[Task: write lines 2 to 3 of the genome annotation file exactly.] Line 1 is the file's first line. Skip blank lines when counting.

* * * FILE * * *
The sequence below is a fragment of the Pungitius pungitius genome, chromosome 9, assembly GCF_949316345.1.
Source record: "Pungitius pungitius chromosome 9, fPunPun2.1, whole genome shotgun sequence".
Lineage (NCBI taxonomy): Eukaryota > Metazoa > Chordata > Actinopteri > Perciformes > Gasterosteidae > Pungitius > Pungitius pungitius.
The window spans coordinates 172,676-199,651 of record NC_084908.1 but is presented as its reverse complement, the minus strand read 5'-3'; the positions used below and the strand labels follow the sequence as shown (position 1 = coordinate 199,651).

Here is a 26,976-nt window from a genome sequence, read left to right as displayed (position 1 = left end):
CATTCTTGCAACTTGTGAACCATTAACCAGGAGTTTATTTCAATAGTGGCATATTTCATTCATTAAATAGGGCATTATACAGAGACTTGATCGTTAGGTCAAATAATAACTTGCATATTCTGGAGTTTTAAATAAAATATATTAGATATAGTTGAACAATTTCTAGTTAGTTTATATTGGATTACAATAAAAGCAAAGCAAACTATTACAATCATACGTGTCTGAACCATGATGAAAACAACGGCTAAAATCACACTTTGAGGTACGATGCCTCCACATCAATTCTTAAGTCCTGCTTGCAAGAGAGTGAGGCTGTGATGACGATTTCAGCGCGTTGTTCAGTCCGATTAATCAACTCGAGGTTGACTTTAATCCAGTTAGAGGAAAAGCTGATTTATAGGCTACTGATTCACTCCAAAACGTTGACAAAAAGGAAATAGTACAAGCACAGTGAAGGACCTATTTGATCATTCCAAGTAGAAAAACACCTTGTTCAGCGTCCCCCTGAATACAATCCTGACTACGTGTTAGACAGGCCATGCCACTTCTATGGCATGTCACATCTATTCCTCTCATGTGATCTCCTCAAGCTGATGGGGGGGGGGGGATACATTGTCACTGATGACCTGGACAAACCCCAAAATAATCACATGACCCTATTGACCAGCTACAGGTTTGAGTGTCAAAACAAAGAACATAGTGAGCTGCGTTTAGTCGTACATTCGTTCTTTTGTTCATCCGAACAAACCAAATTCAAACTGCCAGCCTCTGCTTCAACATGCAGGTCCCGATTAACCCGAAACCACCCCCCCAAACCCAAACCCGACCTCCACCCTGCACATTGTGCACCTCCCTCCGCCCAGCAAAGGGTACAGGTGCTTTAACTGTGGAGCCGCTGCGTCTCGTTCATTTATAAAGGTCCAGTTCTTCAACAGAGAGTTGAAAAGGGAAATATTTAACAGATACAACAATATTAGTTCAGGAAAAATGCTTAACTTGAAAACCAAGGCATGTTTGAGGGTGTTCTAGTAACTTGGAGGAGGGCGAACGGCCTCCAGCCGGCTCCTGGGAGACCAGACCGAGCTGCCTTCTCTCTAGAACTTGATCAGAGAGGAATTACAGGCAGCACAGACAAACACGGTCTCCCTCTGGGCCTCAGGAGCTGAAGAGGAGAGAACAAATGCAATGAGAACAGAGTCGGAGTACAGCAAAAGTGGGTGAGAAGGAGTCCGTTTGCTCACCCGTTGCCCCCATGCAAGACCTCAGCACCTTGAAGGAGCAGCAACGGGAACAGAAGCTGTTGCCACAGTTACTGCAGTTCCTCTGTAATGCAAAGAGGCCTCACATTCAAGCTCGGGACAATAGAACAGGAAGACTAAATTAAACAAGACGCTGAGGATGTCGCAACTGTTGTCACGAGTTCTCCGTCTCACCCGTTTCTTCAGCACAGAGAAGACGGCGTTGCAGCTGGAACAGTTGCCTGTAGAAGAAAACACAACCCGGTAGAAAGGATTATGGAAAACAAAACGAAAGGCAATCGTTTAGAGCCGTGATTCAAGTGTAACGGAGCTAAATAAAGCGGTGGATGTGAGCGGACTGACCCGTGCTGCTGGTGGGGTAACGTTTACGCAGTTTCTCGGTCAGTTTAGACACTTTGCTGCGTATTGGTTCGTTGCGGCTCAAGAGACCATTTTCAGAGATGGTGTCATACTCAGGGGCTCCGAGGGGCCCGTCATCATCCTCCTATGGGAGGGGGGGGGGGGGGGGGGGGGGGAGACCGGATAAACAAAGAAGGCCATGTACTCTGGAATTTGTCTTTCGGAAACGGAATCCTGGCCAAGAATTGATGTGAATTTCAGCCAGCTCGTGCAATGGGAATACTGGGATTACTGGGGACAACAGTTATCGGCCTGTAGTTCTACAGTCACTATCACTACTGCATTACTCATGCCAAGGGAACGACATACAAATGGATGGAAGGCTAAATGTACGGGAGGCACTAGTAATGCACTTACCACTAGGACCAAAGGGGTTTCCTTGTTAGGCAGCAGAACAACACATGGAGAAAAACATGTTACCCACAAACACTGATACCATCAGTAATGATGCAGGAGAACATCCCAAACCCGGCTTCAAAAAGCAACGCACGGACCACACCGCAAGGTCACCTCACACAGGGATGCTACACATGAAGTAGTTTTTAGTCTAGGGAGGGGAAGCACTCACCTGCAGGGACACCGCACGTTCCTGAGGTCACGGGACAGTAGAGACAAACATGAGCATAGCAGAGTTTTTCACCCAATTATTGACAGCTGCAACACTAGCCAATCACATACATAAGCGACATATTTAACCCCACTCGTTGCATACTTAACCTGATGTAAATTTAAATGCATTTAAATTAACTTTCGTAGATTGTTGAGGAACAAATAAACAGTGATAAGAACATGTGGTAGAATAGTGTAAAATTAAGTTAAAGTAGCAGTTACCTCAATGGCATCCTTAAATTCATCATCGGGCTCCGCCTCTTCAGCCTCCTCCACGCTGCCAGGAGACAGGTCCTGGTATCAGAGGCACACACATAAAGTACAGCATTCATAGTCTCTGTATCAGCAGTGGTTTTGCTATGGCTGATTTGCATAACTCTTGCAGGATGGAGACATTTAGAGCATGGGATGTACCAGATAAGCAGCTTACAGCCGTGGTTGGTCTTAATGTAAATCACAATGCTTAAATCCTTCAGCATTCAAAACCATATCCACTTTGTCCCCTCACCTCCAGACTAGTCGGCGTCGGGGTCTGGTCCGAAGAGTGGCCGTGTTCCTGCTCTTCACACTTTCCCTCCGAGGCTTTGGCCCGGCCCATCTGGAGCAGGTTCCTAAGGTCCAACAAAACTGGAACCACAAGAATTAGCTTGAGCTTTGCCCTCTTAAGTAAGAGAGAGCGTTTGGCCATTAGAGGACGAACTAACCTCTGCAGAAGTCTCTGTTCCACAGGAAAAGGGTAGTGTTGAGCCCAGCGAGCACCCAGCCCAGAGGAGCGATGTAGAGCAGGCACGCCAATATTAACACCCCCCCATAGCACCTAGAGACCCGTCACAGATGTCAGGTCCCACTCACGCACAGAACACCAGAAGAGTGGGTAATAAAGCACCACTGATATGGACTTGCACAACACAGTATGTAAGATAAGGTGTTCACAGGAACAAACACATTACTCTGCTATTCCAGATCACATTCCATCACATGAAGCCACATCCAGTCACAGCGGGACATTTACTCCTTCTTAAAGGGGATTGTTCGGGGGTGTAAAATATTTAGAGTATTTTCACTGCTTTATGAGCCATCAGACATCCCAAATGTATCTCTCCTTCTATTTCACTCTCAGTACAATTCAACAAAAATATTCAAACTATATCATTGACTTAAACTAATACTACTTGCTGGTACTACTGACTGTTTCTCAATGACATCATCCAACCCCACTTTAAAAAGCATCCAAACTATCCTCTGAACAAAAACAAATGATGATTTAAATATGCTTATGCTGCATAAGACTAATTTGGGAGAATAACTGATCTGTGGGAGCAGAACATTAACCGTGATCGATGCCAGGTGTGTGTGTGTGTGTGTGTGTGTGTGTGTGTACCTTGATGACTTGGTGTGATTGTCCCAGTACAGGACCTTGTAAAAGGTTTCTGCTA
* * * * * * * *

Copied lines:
Source record: "Pungitius pungitius chromosome 9, fPunPun2.1, whole genome shotgun sequence".
Lineage (NCBI taxonomy): Eukaryota > Metazoa > Chordata > Actinopteri > Perciformes > Gasterosteidae > Pungitius > Pungitius pungitius.